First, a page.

When I was in high school, my youth group signed up to ring the Salvation Army bell at one of our local grocery stores. I remember this day very vividly not because the winter weather was pleasant or because I love this particular grocery store… I remember it because for our entire bell-ringing shift we sang Christmas carols. Now, I can’t recall our entire repertoire, but I do know that we sang The 12 Days of Christmas … many, many times. I, as the conductor, would point to one of my peers and they would have to sing the gifts of that particular day and if they erred in any way, we would start over. It was The 12 Days of Christmas that never ended.
Speaking of the 12 days of Christmas, I had someone ask me recently if these days occurred before or after Christmas Day. The answer to that is: after. Because Christmas is a season — did you know that? It’s not just a one-day deal. Christmas is a 12 day season, ending on January 6th with Epiphany.
The Day of Epiphany is an ancient Christian feast day that celebrates a couple things: (1) the baptism of Jesus by John the Baptist and (2) the visit the three Wise Men made to the baby Jesus. Because, despite popular nativity-set belief, the Wise Men weren’t present the night that Jesus was born. According to Matthew 2, it was after Jesus was born that the Wise Men came to King Herod looking for the “newborn king of the Jews.” So we celebrate their arrival on January 6th, the Day of Epiphany.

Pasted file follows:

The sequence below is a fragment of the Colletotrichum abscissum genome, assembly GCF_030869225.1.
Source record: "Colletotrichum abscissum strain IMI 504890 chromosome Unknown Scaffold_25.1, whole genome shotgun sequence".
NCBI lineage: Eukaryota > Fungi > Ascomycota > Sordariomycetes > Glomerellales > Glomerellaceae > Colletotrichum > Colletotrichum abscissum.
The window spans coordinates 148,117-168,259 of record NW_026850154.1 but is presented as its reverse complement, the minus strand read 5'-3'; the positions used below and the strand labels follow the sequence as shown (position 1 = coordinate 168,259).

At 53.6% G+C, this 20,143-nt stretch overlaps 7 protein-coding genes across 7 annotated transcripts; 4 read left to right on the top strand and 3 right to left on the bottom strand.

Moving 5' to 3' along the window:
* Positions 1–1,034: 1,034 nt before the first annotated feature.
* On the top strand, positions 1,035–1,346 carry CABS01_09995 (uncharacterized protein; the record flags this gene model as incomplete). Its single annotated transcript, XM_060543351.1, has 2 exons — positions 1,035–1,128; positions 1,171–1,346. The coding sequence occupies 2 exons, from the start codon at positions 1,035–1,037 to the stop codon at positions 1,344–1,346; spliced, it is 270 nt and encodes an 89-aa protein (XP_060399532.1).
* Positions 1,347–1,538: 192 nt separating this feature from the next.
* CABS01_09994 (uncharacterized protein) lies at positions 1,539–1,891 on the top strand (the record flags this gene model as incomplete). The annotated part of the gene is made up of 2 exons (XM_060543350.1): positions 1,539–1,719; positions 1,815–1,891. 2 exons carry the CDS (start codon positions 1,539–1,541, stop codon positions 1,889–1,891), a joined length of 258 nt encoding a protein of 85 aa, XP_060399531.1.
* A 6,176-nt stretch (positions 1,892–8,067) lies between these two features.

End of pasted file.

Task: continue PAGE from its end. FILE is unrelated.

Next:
But why is this day and this season called “Epiphany?” Because it’s Greek origin means “to show” or “to reveal,” and refers to Jesus being revealed to the world AND to the first gentile believers (gentiles being anyone who is not Jewish). That’s right! It wasn’t Peter or Paul who encountered the first gentile believers, it was the infant Jesus.
So during this forthcoming day and season of Epiphany, we continue our Christmas celebration. We continue to celebrate and remember that God is with us, that God took on human flesh and lived on earth. And we continue to celebrate and remember that Jesus came not only to save Jews, but gentiles as well — gentiles like you and me. This is most definitely good news! Let’s live as Christmas and Epiphany people — rejoicing in the birth of our savior who has been revealed to us and remains with us, this day and forevermore.
Epiphany Fun Fact: Melchior, Caspar, and Balthazar are the names of the 3 Wise Men. They represent Europe, Arabia, and Africa respectively.